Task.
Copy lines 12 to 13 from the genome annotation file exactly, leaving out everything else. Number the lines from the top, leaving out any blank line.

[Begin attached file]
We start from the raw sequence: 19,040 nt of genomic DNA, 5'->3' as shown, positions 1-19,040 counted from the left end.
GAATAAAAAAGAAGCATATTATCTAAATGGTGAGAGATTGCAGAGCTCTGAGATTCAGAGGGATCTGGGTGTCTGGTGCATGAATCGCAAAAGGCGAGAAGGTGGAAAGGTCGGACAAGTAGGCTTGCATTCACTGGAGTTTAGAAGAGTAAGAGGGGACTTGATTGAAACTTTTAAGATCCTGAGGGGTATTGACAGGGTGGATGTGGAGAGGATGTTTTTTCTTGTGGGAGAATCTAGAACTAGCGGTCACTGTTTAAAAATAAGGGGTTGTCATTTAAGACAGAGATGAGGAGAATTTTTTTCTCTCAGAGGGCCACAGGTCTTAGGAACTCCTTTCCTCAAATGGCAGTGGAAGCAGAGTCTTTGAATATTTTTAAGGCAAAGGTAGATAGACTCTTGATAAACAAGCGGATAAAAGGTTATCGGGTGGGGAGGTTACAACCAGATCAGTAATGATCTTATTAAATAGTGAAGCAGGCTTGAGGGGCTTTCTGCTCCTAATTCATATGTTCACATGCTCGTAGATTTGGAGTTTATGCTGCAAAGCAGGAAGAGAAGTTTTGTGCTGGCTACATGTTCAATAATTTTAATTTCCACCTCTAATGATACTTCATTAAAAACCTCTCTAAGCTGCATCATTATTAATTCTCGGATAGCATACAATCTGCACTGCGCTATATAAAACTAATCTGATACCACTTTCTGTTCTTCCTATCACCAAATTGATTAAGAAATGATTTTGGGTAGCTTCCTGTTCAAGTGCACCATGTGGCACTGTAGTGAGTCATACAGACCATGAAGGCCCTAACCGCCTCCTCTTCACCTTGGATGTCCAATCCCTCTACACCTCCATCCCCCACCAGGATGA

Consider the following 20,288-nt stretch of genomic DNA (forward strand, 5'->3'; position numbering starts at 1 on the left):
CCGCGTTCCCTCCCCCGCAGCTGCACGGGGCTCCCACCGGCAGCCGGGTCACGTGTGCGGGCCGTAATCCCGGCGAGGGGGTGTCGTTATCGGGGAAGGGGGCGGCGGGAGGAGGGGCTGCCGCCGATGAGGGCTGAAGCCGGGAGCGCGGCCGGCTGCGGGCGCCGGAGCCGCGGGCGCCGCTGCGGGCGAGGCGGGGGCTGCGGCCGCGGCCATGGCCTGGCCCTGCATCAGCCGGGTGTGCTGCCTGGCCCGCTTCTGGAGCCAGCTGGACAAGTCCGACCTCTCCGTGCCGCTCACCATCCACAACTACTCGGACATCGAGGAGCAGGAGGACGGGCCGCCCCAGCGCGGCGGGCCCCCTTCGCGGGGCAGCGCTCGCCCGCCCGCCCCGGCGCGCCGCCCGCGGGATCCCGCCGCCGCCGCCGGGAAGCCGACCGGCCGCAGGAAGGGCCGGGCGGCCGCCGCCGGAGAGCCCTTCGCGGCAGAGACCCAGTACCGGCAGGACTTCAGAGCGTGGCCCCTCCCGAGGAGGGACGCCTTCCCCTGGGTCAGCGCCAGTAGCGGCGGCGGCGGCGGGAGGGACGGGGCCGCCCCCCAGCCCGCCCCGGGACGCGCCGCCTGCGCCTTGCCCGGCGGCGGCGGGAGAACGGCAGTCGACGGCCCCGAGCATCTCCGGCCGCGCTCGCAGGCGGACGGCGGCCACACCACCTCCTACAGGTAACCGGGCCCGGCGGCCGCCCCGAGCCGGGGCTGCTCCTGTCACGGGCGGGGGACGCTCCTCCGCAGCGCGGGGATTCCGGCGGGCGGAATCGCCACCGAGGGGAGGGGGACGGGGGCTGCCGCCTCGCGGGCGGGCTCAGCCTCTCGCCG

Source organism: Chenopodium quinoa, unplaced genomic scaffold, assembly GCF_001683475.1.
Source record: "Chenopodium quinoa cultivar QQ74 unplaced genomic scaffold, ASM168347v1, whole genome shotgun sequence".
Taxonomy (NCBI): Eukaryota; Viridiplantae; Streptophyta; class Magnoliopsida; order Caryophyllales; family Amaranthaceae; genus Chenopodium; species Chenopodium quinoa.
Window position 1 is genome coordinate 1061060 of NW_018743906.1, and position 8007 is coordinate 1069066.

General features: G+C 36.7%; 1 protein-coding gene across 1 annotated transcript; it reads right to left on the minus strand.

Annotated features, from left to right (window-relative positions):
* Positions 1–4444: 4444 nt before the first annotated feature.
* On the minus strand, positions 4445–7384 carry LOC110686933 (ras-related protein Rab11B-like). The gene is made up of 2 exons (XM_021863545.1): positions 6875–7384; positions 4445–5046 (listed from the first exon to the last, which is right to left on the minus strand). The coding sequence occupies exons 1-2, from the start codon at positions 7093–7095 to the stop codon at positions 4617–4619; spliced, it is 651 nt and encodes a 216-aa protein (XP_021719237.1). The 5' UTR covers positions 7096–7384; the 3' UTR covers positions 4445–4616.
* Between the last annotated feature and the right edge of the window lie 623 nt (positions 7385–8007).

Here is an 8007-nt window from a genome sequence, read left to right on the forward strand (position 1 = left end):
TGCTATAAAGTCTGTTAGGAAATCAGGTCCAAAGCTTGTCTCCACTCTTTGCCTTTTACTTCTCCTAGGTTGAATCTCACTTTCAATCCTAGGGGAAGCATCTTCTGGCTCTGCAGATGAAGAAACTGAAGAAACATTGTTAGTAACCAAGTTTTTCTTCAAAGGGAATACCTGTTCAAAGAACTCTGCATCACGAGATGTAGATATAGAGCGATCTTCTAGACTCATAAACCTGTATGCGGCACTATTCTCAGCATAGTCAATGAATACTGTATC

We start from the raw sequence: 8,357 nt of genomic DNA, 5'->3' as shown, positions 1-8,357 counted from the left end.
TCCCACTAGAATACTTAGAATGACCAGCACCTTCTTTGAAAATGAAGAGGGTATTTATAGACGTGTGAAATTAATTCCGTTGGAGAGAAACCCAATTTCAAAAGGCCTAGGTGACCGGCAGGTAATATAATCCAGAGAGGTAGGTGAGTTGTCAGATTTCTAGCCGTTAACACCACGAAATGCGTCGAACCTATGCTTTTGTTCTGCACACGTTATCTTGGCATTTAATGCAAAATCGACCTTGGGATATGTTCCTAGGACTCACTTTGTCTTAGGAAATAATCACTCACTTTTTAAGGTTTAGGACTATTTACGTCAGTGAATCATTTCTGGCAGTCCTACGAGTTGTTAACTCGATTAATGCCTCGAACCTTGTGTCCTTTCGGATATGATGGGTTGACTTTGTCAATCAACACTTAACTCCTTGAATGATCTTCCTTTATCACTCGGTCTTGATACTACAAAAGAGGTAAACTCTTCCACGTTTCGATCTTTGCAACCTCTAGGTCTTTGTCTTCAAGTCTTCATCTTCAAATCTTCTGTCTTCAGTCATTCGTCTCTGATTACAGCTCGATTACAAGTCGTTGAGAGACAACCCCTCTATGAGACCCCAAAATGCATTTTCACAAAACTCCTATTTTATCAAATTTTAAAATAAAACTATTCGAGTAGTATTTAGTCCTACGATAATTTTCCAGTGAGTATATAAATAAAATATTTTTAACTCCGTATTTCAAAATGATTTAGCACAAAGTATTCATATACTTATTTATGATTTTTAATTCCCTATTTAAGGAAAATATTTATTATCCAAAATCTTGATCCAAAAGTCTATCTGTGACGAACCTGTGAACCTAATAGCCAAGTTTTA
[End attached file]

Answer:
* On the minus strand, positions 4445–7384 carry LOC110686933 (ras-related protein Rab11B-like). The gene is made up of 2 exons (XM_021863545.1): positions 6875–7384; positions 4445–5046 (listed from the first exon to the last, which is right to left on the minus strand). The coding sequence occupies exons 1-2, from the start codon at positions 7093–7095 to the stop codon at positions 4617–4619; spliced, it is 651 nt and encodes a 216-aa protein (XP_021719237.1). The 5' UTR covers positions 7096–7384; the 3' UTR covers positions 4445–4616.
* Between the last annotated feature and the right edge of the window lie 623 nt (positions 7385–8007).